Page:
2. Soup’s On!! Love it. You are the BEST soup maker I know, and have you ever shared, on your Blog, your “Chili Redemption” recipe? Seems like maybe you have, but I couldn’t find it. THAT recipe saved my life – in the world of chili making. (Page 57, in your First Cookbook OVERSTUFFED). That is the best chili. Before that, I could not make a respectable pot of chili. So this must be a testimonial. Tracy’s recipes are tested and true. Her cookbooks are a source of great help to me and many others. Thanks, Sis. Enjoyed this blog, the recipes, the stories, and the great pictures. Aunt Julia DID pour the hottest coffee down her throat of anyone I have ever seen!


  3. Loved it all (again!) Tracy – but most especially loved seeing your beautiful table setting and the photos of Brad & Lindsey, Kelly & Jesse.


  4. Some great new recipes to try out! Yum! Your TNT (Tracy’s No Tortilla) is one of our favorites! And I love your stories, too!


  5. I love soup. The chill in the air is motivating me to make your tortellini soup for dinner tonight. Great blog as always. Did you stay up all night working on the blog again?




    1. Dear Juan, so good to hear from you. I never had a chance to reply to your comment on the other blog post. You are a far better person than Bob. He only occasionally reads my blog. So, you are the really good guy! Yes, soup good. Taters good. We like good eats, don’t we? Thanks so much for being a loyal reader of the blog. I’ll bet your wife makes you read it! 😉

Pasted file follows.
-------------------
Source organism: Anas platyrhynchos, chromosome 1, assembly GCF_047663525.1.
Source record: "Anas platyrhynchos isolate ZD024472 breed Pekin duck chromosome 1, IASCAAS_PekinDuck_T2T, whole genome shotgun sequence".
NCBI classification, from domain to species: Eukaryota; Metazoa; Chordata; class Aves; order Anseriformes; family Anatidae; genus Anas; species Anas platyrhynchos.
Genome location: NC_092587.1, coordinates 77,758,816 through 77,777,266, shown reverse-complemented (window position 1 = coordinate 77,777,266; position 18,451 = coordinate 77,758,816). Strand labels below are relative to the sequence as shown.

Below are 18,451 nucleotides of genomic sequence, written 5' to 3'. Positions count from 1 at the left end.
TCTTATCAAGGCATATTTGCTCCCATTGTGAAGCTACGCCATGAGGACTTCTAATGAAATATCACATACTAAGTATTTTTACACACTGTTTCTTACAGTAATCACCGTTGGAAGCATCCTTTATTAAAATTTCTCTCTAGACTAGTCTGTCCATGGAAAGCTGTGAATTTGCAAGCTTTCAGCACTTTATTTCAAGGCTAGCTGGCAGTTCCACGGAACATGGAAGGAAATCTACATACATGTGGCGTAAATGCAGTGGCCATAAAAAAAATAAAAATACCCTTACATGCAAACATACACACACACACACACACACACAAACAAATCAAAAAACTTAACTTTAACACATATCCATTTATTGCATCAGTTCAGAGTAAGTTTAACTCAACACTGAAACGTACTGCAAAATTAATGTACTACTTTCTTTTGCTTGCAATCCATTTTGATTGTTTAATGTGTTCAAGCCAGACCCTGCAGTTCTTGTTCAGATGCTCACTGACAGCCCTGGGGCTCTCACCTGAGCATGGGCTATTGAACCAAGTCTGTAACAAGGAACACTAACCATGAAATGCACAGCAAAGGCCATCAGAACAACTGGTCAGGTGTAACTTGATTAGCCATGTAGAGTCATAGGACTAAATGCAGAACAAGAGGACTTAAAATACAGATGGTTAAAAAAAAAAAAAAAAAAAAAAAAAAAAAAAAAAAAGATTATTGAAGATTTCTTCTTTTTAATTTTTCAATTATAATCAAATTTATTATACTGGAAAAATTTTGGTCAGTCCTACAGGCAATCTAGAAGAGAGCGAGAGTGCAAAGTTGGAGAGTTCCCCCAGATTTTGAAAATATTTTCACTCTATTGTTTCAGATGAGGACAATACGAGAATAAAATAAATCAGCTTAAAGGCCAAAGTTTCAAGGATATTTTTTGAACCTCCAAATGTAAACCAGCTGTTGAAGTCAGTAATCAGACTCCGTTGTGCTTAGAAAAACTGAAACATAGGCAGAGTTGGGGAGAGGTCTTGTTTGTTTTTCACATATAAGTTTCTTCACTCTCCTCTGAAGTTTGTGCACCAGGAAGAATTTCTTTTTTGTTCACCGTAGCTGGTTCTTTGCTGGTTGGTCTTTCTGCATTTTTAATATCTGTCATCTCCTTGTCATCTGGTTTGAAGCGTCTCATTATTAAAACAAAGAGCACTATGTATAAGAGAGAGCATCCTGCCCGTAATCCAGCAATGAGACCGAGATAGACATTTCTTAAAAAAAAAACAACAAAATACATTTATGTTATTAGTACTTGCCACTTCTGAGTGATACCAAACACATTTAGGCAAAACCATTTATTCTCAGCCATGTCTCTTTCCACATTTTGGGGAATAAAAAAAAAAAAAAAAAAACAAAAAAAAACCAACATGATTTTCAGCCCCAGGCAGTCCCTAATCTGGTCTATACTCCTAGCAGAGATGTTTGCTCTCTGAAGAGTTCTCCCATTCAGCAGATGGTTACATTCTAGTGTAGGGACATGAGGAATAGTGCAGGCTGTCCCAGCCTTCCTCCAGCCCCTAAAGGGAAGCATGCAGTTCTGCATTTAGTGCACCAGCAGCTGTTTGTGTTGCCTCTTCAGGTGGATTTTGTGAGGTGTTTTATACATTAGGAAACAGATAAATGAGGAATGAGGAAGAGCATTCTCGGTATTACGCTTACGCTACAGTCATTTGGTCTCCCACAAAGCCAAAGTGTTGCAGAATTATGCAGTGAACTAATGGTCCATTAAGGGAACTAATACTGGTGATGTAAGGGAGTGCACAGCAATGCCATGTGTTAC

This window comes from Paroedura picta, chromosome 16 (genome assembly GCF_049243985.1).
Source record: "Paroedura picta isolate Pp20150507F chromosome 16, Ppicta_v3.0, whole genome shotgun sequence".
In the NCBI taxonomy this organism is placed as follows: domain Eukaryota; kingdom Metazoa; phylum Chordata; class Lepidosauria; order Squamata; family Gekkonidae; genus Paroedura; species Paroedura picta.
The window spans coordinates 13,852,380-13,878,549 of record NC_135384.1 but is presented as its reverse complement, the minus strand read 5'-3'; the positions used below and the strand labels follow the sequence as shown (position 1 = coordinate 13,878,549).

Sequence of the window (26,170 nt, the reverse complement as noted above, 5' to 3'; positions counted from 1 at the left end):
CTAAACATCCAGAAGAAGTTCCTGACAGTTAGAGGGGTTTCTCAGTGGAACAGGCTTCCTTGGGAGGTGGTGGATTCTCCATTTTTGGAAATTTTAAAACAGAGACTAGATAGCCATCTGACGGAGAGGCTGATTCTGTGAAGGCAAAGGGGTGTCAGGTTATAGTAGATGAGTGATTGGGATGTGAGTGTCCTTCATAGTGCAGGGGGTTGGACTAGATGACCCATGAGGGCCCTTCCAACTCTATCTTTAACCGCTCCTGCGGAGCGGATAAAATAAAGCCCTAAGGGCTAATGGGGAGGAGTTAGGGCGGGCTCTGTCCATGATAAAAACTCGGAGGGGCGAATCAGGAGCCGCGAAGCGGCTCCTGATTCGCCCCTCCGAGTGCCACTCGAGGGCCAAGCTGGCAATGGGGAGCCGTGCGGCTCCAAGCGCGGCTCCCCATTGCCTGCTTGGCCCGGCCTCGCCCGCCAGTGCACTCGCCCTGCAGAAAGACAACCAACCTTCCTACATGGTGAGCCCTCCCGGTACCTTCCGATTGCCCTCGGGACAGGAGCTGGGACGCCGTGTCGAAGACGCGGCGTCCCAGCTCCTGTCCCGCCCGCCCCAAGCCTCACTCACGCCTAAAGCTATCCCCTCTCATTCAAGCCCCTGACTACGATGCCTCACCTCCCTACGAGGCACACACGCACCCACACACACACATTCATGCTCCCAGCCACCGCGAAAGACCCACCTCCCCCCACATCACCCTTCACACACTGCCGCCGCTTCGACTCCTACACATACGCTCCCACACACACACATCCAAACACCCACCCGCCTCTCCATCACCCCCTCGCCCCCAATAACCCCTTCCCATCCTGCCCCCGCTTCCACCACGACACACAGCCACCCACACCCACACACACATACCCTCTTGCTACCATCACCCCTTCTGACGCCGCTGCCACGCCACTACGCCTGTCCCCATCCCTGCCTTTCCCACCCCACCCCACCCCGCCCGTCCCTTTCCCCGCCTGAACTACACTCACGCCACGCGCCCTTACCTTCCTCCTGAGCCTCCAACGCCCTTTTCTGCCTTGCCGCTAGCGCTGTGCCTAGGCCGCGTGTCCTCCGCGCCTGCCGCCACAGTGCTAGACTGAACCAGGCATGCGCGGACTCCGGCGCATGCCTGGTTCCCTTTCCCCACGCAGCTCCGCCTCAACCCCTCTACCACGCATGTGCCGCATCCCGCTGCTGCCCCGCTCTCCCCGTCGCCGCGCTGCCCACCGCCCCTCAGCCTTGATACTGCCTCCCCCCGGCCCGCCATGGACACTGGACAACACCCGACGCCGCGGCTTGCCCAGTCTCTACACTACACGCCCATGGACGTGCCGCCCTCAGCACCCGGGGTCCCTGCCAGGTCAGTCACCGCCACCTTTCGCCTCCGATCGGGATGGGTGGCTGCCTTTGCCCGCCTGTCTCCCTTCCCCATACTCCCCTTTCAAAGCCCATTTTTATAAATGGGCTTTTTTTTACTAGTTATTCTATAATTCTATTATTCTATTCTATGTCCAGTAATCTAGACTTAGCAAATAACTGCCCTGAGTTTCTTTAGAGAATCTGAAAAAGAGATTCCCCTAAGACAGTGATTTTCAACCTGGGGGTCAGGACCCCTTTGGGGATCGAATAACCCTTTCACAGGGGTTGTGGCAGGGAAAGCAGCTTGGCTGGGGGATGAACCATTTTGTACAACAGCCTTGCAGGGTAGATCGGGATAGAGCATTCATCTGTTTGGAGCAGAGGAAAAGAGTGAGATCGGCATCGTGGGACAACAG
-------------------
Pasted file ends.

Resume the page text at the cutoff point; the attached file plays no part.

7. Dear Mrs. Mullen…may I call you Tracy. My name is Bob Stangeland and my lovely wife Karen has been sharing your receipes and periodic newsssy periodic letters for sometime (maybe she is not supposed to). Anyway I LOVE ’em. I also have a BEAUTIFUL daughter who lives about 2 blocks from you. Her name is Sherry Schafer and I must say is a pretty darn good cook herself. I just had to comment on your most recent news flash the one devoted to soups. WOW, this one is over the top. Probably my favorite. I love fall in the Midwest and you just can’t beat a cool/crisp day and a hearty bowl of soup. Anyway, thanks so much for the delicious recipes and keep up the entertaining letters.


    1. Well, Bob, your note has just made my entire day! You are so very kind to take the time to read my blog and to comment on it, too. And I’m thrilled that Karen shares the blog and recipes with others. Of course, I know and adore your wonderful daughter, Sherry. In fact, she is so talented, she should have her own blog! I think you live in the Naples area. I hope you are avoiding the hurricane, for the most part. Thank you again for your wonderful note! And hi to Karen, too! Tracy


Leave a Reply

Fill in your details below or click an icon to log in: Logo

You are commenting using your account. Log Out / Change )

Twitter picture

You are commenting using your Twitter account. Log Out / Change )

Facebook photo

You are commenting using your Facebook account. Log Out / Change )

Google+ photo

You are commenting using your Google+ account. Log Out / Change )

Connecting to %s